Welcome, Class of 2008: “One of the biggest changes in admissions during my tenure here has been Emory’s move from a college choice ‘among many’ to more of a ‘first or top choice’ school,” says Daniel Walls, dean of admission. “I think this is reflected in our early decision numbers. Over the past few years our early decision percentage in the freshman class has been approximately 33 percent.”

Alumnus receives Luce Scholarship, literary awards: Richard Hermes ’98C scored an academic and literary hat trick this spring when he received a Luce Scholarship for an internship in Asia, won the 2004 Gesell Award for fiction at the University of Minnesota, and took home a grant from the Minnesota State Arts Board to assist him in publishing his first collection of short fiction.

The Mean Disease: The first time severe depression settled onto William R. King Jr. ’38C-’41M, he was a young doctor in Griffin, Georgia. The year was 1956, and King was building a practice with his two younger brothers, also doctors. “I was practicing surgery, working very hard day and night, and was under tremendous amounts of stress with no outlets,” he says.

“Do you remember when . . .”: The way families communicate and share stories–such as reminiscing about a beloved pet that died or recounting episodes from a favorite trip–can have an impact on their children’s well being, according to researchers from Emory’s Center for Myth and Ritual in American Life.

What’s in a name?: After a lifetime of anonymity, four streams that flow through various parts of the Emory campus have at last been properly identified, thanks to the Emory Stream Naming Committee.

What’s In A Name? Part 2: One-and-a-half-year-old Tyler Emory Levin lives in Suffern, New York, with his parents, Lisa Kring Levin ’92MBA and Ian L. Levin ’92L.But he is named after the place where his parents met and fell in love.

Decade of Darkness: It has been ten years since Shannon Melendi ’96C disappeared. “The tenth anniversary was absolutely awful,” said Luis Melendi, Shannon’s father. “I didn’t think we could be in so much pain ten years later and still be alive.”

Exploring the frontiers of physics in outer space: Associate Professor of Physics Eric R. Weeks studies colloidal suspensions–microscopic plastic particles placed within a flowing liquid–as a model to better understand one of the remaining mysteries of science: When is the exact moment that a liquid becomes a solid and not just a slow-moving liquid?

Songbird brain: For most of us, the sound of birds singing serves as a happy, tranquil soundtrack to time spent outdoors. But for Assistant Professor of Psychology Donna Maney, bird song is one piece of a fascinating neurological puzzle, and she hopes to gain a deeper understanding of its place among the various regions of the brain.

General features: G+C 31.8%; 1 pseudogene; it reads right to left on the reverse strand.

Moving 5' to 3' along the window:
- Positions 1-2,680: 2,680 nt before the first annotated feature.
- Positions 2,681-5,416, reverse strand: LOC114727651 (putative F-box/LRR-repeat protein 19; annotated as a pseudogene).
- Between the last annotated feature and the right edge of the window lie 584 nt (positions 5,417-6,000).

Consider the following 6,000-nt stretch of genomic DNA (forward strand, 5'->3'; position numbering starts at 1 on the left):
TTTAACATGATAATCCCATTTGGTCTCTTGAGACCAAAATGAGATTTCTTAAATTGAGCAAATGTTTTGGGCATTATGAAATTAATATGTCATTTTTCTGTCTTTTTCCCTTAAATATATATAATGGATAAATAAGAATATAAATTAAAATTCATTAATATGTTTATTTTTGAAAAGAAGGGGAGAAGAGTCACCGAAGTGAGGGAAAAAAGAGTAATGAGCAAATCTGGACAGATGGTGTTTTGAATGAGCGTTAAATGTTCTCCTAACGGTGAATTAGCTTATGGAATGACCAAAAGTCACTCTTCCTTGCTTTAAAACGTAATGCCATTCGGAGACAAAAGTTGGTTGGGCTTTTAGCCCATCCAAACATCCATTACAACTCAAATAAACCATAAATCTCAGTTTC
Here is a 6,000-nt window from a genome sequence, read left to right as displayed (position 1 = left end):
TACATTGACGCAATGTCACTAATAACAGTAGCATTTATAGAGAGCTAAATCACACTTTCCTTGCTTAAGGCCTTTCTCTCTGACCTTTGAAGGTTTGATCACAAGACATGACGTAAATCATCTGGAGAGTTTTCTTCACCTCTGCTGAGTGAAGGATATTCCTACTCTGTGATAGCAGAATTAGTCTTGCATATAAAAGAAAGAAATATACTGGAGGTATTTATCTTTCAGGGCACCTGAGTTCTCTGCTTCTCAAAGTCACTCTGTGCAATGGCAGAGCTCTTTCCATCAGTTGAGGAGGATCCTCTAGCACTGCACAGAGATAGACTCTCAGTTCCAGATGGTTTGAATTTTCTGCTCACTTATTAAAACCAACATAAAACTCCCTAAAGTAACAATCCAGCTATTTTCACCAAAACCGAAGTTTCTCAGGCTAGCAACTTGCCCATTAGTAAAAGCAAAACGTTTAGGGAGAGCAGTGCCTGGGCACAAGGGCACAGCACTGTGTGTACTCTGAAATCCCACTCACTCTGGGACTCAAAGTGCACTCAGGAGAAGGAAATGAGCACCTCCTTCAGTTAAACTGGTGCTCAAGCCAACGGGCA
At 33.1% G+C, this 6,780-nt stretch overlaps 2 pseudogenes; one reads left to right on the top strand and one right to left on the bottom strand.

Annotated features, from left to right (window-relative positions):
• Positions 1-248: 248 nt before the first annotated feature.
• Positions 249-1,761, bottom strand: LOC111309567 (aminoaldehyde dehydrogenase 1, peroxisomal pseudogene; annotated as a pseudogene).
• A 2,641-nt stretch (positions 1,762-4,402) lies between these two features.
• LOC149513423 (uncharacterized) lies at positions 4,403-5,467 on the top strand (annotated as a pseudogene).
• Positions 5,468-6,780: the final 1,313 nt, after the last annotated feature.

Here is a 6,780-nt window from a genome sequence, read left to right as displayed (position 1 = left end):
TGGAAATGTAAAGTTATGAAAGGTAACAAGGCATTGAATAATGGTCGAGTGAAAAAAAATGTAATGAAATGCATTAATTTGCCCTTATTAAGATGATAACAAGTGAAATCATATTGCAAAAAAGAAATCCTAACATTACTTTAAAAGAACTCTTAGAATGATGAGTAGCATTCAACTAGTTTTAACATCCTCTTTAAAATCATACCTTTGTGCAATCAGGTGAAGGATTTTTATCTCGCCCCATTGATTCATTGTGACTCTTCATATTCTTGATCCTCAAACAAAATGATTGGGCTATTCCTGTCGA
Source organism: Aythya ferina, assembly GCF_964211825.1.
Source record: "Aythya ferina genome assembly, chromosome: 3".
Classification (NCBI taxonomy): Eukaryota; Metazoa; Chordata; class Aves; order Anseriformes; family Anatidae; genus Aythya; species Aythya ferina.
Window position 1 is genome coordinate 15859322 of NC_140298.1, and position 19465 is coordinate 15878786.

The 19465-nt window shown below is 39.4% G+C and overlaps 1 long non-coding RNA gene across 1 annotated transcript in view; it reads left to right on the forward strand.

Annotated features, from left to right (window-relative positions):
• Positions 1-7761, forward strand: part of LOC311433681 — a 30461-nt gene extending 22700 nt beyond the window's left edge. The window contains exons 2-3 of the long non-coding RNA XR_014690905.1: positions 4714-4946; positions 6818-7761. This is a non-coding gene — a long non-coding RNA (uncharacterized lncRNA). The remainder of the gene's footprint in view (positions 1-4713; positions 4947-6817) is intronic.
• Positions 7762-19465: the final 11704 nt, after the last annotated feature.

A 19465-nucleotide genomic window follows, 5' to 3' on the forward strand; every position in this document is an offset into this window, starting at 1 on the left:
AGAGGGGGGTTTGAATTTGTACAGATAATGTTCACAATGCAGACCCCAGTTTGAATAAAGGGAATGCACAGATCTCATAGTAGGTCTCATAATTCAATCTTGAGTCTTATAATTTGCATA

Increasing minority organ donors: Seventeen-year-old Chris Moody, a senior at Redan High School, was shot in the head on March 20, 2004 after a group of teenagers with a gun followed him to his family’s Stone Mountain home. The African American teenager later died at Emory University Hospital, and his mother made the difficult choice to donate his organs. Six transplant patients benefitted, some with their very lives.

Patz receives Presidential Medal: Arnall Patz ’43C-’45M has earned some of the highest accolades America has to offer, including the 1956 Albert Lasker Medical Research Award (often called the “American Nobel”) and, in June, the Presidential Medal of Freedom, the nation’s highest civil award. But he says it took a compliment from pop star Stevie Wonder to really impress his grandchildren.

Awards applaud international work: This spring, at the same time President James W. Wagner announced that Dean Tom Robertson of the Goizueta Business School will leave his post in January to take on a new role as head of internationalization for Emory’s strategic planning process, two awards recognized the gobally minded efforts of a faculty member and an alumnus.

Baylor’s doors close, Emory’s open for theology student:
A seminary student who lost his financial aid funding at Baylor University when he acknowledged that he is gay has been accepted to Emory’s Candler School of Theology.

First Person: An Unlikely Path: Major William B. Britt ’85 recounts his experiences in Diwaniyah, Iraq, where he helped rebuild that nation’s legal system.



Race for a Vaccine: Asa Griggs Candler Professor Harriet L. Robinson, Chief of Emory's Division of Microbiology and Immunology, has developed one of the leading AIDS vaccines in human clinical trials today. By Mary J. Loftus

A Literary Legacy: Emory alumnus Craig Amason '88Lib helps preserve Andalusia, the Milledgeville home where Flannery O'Connor spent much of the last twelve years of her life. By Paige P. Parvin ’96G

The Breath of Life: The McKelvey Lung Transplant Center celebrates Emory's 100th lung transplant and its rapidly expanding transplant program, which gives new life to those who struggle simply to draw a breath. By Mary J. Loftus

Emory's Oldest Residence: The President's Home at Oxford has housed Methodist ministers, college presidents, and the deans of Oxford College for nearly one hundred and seventy years. By Mary J. Loftus

Summer 2004


Coming Home: When Emily Saliers ’85C and Amy ray ’86C–together the world famous Indigo Girls–struck up the first chords of their new song, “One Perfect World,” on Saturday afternoon at McDonough Field, it seemed like the perfect choice for the occasion. Morn than six thousand alumni returned to campus in May to join in the celebration of Alumni Weekend and Commencement, which combined for the first time in an all-encompassing Emory Weekend. By Paige P. Parvin ’96G